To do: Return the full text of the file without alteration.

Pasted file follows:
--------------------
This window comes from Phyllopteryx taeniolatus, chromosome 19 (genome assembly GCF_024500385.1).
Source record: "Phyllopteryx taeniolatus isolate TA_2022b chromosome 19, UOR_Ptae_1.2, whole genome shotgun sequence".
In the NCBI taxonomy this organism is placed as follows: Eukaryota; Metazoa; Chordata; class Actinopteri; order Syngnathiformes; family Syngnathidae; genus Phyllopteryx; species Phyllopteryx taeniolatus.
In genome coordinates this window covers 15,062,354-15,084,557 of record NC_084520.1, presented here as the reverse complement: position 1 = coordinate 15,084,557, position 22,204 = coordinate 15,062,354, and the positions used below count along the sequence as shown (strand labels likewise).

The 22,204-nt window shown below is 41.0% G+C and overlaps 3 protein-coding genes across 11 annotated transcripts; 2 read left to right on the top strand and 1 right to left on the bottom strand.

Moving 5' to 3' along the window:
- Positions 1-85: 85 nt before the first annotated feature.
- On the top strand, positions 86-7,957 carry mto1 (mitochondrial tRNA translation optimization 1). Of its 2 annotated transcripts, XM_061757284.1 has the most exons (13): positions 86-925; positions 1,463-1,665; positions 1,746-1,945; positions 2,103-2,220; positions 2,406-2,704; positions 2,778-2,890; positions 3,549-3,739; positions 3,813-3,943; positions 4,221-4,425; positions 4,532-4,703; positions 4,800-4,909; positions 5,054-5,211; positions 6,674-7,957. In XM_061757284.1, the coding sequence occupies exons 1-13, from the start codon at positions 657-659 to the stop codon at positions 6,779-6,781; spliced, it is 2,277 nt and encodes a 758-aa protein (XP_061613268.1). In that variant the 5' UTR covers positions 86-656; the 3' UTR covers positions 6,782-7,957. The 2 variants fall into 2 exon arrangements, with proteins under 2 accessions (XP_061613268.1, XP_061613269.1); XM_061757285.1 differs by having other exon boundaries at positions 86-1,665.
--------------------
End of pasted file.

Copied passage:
This window comes from Phyllopteryx taeniolatus, chromosome 19 (genome assembly GCF_024500385.1).
Source record: "Phyllopteryx taeniolatus isolate TA_2022b chromosome 19, UOR_Ptae_1.2, whole genome shotgun sequence".
In the NCBI taxonomy this organism is placed as follows: Eukaryota; Metazoa; Chordata; class Actinopteri; order Syngnathiformes; family Syngnathidae; genus Phyllopteryx; species Phyllopteryx taeniolatus.
In genome coordinates this window covers 15,062,354-15,084,557 of record NC_084520.1, presented here as the reverse complement: position 1 = coordinate 15,084,557, position 22,204 = coordinate 15,062,354, and the positions used below count along the sequence as shown (strand labels likewise).

The 22,204-nt window shown below is 41.0% G+C and overlaps 3 protein-coding genes across 11 annotated transcripts; 2 read left to right on the top strand and 1 right to left on the bottom strand.

Moving 5' to 3' along the window:
- Positions 1-85: 85 nt before the first annotated feature.
- On the top strand, positions 86-7,957 carry mto1 (mitochondrial tRNA translation optimization 1). Of its 2 annotated transcripts, XM_061757284.1 has the most exons (13): positions 86-925; positions 1,463-1,665; positions 1,746-1,945; positions 2,103-2,220; positions 2,406-2,704; positions 2,778-2,890; positions 3,549-3,739; positions 3,813-3,943; positions 4,221-4,425; positions 4,532-4,703; positions 4,800-4,909; positions 5,054-5,211; positions 6,674-7,957. In XM_061757284.1, the coding sequence occupies exons 1-13, from the start codon at positions 657-659 to the stop codon at positions 6,779-6,781; spliced, it is 2,277 nt and encodes a 758-aa protein (XP_061613268.1). In that variant the 5' UTR covers positions 86-656; the 3' UTR covers positions 6,782-7,957. The 2 variants fall into 2 exon arrangements, with proteins under 2 accessions (XP_061613268.1, XP_061613269.1); XM_061757285.1 differs by having other exon boundaries at positions 86-1,665.